SETI Scientists Are Dubious About That Mysterious "Signal"

Kathleen Franklin via Flickr Creative Commons // CC BY 2.0
Kathleen Franklin via Flickr Creative Commons // CC BY 2.0 / Kathleen Franklin via Flickr Creative Commons // CC BY 2.0

Don’t start drawing up your WELCOME TO EARTH posters just yet. Astronomers at the Search for Extraterrestrial Intelligence (SETI) say the “alien signal” splashed across the Internet this week could just as easily have been caused by a passing satellite or even power lines on Earth.

Scientists at the Russian Academy of Science’s Special Astrophysical Observatory first noticed a spike in radio activity on May 15, 2015. The spike appeared in the 2.7 cm wavelength (11 GHz band) and lasted a mere four seconds—a very short transmission indeed, if that’s what it was.

The RATAN-600 radio telescope in Russia. Image credit: александр с кавказа via Wikimedia Commons // CC BY 3.0

The Russian researchers' calculations put the source of the signal in HD 164595, a Sun-like star 28.927 parsecs, or about 94.4 light-years, from here. To date, we’ve found just one planet orbiting the star: the warm, Neptune-like HD 164595 b. Of course, just because we haven’t found others doesn’t mean they’re not there.

For reasons unknown, the Russian astronomers decided to keep news of the “signal” quiet, circulating the information with a select group of other researchers in a presentation and unpublished documents. They also failed to alert the larger ET-search community—a decision that represents a breach in both practice and protocol, according to SETI senior astronomer Seth Shostak, who wrote on SETI's website about the signal.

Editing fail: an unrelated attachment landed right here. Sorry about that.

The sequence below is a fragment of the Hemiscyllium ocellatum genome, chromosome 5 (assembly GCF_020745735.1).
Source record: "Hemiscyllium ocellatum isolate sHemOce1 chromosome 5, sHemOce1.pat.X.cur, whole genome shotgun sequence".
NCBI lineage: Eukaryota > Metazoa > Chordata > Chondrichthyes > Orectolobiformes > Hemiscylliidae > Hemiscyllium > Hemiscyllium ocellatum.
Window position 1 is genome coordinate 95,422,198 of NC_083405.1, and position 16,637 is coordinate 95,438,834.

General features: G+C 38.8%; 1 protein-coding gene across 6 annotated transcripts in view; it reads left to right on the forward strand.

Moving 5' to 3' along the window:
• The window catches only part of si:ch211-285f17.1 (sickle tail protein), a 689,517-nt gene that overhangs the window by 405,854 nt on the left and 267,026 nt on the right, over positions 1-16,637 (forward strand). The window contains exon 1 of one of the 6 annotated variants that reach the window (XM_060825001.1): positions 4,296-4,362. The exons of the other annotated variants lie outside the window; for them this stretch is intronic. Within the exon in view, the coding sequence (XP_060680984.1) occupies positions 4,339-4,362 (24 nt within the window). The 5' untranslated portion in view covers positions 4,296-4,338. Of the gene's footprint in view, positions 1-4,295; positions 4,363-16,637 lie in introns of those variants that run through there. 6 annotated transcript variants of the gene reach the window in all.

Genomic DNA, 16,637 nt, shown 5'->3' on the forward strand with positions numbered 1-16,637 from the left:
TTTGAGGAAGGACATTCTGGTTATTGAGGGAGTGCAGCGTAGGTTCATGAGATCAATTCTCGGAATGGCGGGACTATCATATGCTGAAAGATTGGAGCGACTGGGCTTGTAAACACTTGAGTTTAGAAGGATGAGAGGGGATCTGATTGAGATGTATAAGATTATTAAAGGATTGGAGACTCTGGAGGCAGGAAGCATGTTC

The news stayed quiet until August 27, when science writer Paul Gilster broke the story on his blog. “Working out the strength of the signal,” he wrote, “the researchers say that if it came from an isotropic beacon, it would be of a power possible only for a Kardashev Type II civilization. If it were a narrow beam signal focused on our Solar System, it would be of a power available to a Kardashev Type I civilization.”

SETI researchers are less willing to speculate. “It’s hard to understand why anyone would want to target our solar system with a strong signal,” Shostak wrote. “This star system is so far away they won’t have yet picked up any TV or radar that would tell them that we’re here.”

The odds are good that the faint “transmission” was actually the product of some form of Earth-based interference, whether from a satellite in near orbit, power lines, or somebody’s microwave. This certainly wouldn’t be the first time kitchen appliances have been caught impersonating extraterrestrials.

"The chance that this is truly a signal from extraterrestrials is not terribly promising, and the discoverers themselves apparently doubt that they’ve found ET," Shostak concluded. "Nonetheless, one should check out all reasonable possibilities, given the importance of the subject."

Part of the problem in SETI research, he told New Scientist, “is that you have a civilisation that is producing signals that can mess you up all the time—and that civilisation is called humanity.”

Regardless of the signal’s source, experts say, it remains an intriguing data point worthy of further study. “It’s not uncommon in astronomy to see a signal we don’t understand,” astronomer Katie Mack told The Register, “but so far, after lots of data gathering, everything has turned out to be some cool new astrophysical process.”

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